Improper Towing Led To PA46 Nosegear Failure

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An NTSB final report (search ERA20LA237 here ) appears to shed at least some light on the cause of a series of puzzling runway excursions by high-performance Piper singles in the last couple of years. It appears improper ground handling led to the excursion by a PA46 at Titusville Airport in Florida on July 3, 2020. The nosegear turned 90 degrees from the centerline on touchdown and the pilot was unable to keep it from skidding off the runway. It was substantially damaged but he wasn’t hurt. The NTSB determined “the airplane was towed beyond the left turn limits at some point before the accident flight, which fractured one or two of the steering horn attachment bolts.”  The NTSB is investigating at least five other PA46 excursions with similar circumstances but this report doesn’t mention any correlation.

The operator of the aircraft told investigators he was aware of the towing limits on his airplane and he had never seen it improperly towed, but he also said he didn’t know how many times it may have been towed without his knowledge. The nosegear is attached to the steering horn with a vertical shaft and three bolts on a flange. There are lines painted on the gear showing the safe turn limits when using a tow bar, which can act as a lever to deliver enough torque to shear the attachment bolts if the turn is too sharp. The NTSB deduced at least one of those bolts had to be attached after takeoff on the accident flight because the gear won’t stow unless the wheel is turned 90 degrees during retraction and one or more failed on landing.

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9 COMMENTS

  1. Similar problems can occur in Beech Bonanzaa and Barons. The scissors that hold the nosewheel straight are of dissimilar metals, so that improper towing will break one of the arms rather than the main structure. Damage here is usually a crack where the scissors join, often obscured by grease from the fitting mounted there. My nosegear failed at that point on takeoff in my B55 Baron, the nosewheel turning sideways. That led to the nosegear collapse and a fairly high speed exit off the side of the runway with both engines at full power. A large snowbank (from runway plowing) brought us to a halt after ripping out the left main gear completely. 8 months later and about 60K got us back in the air, and thereafter, VERY meticulous inspections of the nosegear on preflight. Post accident inspection showed that the crack had developed internallly from the grease fitting and would not have been noticeable until just before complete failure.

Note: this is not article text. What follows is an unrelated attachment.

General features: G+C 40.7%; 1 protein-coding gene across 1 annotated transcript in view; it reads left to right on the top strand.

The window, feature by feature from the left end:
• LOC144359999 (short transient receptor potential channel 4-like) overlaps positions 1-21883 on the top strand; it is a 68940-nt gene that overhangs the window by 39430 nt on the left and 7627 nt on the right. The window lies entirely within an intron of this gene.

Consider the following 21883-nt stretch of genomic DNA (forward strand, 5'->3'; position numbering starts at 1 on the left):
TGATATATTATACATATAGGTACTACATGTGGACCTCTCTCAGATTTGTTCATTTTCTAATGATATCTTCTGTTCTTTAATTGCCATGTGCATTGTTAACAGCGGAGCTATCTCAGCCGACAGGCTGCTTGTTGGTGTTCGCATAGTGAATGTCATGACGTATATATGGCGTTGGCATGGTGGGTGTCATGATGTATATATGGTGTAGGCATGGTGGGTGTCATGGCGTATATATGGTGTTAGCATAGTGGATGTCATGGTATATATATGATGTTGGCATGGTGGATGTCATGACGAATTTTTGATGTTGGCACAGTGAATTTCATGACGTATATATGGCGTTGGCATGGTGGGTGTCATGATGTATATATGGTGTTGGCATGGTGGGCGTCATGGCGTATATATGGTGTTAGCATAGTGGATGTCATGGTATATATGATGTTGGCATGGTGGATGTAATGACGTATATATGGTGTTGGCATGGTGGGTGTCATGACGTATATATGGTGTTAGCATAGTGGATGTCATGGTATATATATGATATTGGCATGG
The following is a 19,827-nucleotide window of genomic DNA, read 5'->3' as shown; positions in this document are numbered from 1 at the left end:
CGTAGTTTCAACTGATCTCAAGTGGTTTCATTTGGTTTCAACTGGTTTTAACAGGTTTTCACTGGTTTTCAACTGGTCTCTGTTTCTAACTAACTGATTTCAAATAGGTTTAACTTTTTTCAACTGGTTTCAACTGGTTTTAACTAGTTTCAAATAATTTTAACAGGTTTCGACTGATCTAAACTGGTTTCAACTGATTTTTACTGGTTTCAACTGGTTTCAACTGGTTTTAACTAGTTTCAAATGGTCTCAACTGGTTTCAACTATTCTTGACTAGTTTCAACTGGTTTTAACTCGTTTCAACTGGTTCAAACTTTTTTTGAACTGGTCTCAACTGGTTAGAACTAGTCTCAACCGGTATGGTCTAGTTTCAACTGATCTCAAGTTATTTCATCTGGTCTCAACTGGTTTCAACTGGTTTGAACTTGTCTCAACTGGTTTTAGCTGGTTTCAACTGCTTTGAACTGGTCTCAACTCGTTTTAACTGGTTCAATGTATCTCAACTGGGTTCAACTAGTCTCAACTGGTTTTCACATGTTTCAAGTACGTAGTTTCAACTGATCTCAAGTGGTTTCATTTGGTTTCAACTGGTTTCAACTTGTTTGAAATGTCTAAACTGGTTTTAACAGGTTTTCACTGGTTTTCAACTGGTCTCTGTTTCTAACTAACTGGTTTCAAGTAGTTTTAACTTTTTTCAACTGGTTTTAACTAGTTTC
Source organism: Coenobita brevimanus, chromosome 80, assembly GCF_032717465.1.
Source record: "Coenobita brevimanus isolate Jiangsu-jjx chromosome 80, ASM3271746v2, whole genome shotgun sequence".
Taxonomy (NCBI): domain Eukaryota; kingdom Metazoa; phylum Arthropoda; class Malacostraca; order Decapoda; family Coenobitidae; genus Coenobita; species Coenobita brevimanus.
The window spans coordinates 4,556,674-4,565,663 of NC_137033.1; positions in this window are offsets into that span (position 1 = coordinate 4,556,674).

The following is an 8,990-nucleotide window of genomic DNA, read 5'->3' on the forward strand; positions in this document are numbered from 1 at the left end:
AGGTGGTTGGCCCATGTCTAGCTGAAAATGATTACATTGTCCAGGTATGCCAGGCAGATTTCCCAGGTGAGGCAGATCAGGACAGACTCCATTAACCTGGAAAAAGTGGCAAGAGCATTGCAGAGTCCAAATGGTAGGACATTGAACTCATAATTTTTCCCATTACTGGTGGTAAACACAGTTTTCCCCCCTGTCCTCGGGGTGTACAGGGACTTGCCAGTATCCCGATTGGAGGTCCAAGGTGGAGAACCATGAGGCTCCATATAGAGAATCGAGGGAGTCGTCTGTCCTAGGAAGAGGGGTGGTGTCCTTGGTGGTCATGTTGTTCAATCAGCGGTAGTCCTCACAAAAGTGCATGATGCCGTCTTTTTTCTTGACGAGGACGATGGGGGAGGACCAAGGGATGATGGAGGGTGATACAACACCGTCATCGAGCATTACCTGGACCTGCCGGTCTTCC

2. I had the same issue occur with the Club PA-28-181 Archer. Upon landing, when the nose wheel touched down, a tremendous vibration occurred. I had no problem controlling the aircraft, and brought it to a complete stop on the runway. I advised tower of issue, and advised that I would exit the aircraft to look over the aircraft. I found the nose wheel was turned 90 degrees. I re- entered the aircraft and advised them of what I had found. They said they would send a tug out to get me so the runway could be reopened. I was adjacent to a taxiway, so I asked if I could use the tow bar to pull the aircraft off the active and onto the taxiway, so the runway could be re-opened. They told me yes and I met the tug on the taxiway. On raising the cowling, it revealed that the steering horn had broken. When we had it replaced, an old mechanic told me that the problem was caused by moving the rudder pedals from right to left while the aircraft was not moving, during pre-flight. He said that if it worked to get you to the run-up area, everything was good! On takeoff, if no rudder response, you would have no problem aborting the takeoff. This information was relayed to the club members, but one guy disagreed and continued doing it. A couple of months later, the same issue occurred.

  3. As PA46 pilots/owners, we deal regularly with group or corporate hangars – primarily due to 43′ wingspan which eliminates most/typical hangars. Towing or repositioning of our planes is part of the deal. I’ve studied this issue since it was drilled into me during my transition course and spend a lot of time during preflight on touching the components of the nose gear.